Finding Serendipity with A Venetian Artist



In Venice for a too-quick two-day visit in late June, my husband and I struck up a conversation with an architect and artist named Adrian Tuchel. He was in Venice for a short stay also, completing some artwork for a show that is running right now. Deep into a conversation sharing our love for the city, he offered to walk us around to see a few places he’d discovered that are not on the well-worn tourist route.

First we took the #2 vaporetto over to the island of San Giorgio Maggiore, where we toured the incredible Giorgio Cini Foundation complex. This international cultural center grew from one man’s desire to honor his deceased son by restoring an ancient monastery and rehabilitating a neglected island. It now has, aside from priceless artwork and illustrious symposiums, an ultra-modern, multi-disciplinary research library that must be seen to be believed.

Among the 150,000 art books, its largest collection and most significant focus, is Dr. Andrea Palladio’s First Book of Architecture, dated 1581. Guided tours, no reservations required, are offered on Saturdays and Sundays from 10am to 5pm.
Weekday tours require a group of at least 12, and a reservation. We walked next door to the beautiful San Giorgio Maggiore church, designed by Palladio and built between 1566 and1610. Its tall tower provides some of the best views of Venice. We made sure to catch the elevator down before the bells started to peal.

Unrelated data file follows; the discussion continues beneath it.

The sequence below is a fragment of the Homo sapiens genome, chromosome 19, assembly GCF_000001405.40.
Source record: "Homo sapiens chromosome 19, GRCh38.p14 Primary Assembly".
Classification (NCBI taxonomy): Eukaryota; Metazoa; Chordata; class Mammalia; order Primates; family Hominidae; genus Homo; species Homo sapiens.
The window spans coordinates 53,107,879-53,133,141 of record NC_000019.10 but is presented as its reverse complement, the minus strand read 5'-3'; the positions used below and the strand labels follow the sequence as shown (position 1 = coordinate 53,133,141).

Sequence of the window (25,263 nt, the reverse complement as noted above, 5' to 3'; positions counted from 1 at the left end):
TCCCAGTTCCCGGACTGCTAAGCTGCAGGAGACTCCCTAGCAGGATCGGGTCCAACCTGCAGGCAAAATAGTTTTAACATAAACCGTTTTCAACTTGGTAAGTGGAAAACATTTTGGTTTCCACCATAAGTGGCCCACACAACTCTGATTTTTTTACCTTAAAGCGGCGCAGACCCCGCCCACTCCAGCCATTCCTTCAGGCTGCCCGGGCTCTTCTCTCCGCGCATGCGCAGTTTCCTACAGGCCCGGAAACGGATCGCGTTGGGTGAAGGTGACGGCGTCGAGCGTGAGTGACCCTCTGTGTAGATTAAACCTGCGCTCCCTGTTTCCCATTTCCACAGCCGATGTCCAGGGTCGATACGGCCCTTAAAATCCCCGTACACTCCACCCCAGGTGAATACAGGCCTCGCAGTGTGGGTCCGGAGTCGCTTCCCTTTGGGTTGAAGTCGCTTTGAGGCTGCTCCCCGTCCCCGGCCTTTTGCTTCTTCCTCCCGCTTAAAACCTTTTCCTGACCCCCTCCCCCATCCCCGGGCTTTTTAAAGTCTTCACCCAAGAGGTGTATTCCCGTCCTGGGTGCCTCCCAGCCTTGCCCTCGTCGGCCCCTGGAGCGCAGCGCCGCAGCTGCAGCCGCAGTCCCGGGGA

After lunch at the restaurant Al Redentore on the Guidecca, Adrian walked us down an alley that dead-ended at worn door. He knocked, and the Rossi gondola boatyard (read more about these boatyards) was revealed. Not sure anyone can just walk in, but they were very welcoming.

Along the way, we had the privilege of watching Adrian sketch, and he showed us some of his completed watercolors. I recommend a visit to the exhibit if you are so lucky to be in Venice now through the 28th of September, or a click on his web site, to see and perhaps purchase a wonderful image of the beloved Serenissima.

Minimalist Venice: Adrian Tuchel’s Pen &Ink and Watercolors

Palazzo Cavalli Franchetti

Campo S. Stefano
San Marco 2842

Vaporetto lines 1 and 2, Accademia stop

September 6 to 28, 10 a.m. to 7 p.m. daily

Adrian Tuchel’s work results from many years of gifted artistry combined with architectural accomplishment, fuelled by his passion for the city and people of Venice. Through his research into minimalism in drawing, his highly personal style materialized, particularly observing transparency and light. Where better to focus on transparency and light than in Venice? His drawings and watercolors capture well-loved views, often from unusual angles. Favorite places are discovered and rediscovered, through the eyes of this talented artist and architect.

Exhibit #1: San Marco and the Dorsoduro

The paintings of San Marco and the Dorsoduro marks the most recent phase of Tuchel’s architectural itinerary of the city, which he continues every second year during the Architecture Biennale. In 10 years, he will have covered all of Venice and its lagoon. The works honor great local architects and include a series of miniatures that show the day-to-day life of the city through its bars, ice cream parlors, markets, shops and hotels.

Exhibit #2: Portrait of an Iconic Hotel

This series of paintings honors one of Venice’s most treasured hotels, which has recently undergone an extensive restoration. As part of the re-opening celebration, Tuchel was allowed unusual freedom. Taking advantage of that liberty, he painted views that guests see from the windows of their suites. His commission also enabled him to illustrate many architectural details, from the rooftop’s views of the Salute church to interiors of the prestigious suites, bars and restaurants and the wonderful terrace lounge and restaurant that guests have always loved to linger in, watching the ordinary and extraordinary pass by on the Grand Canal. — Ann Cochran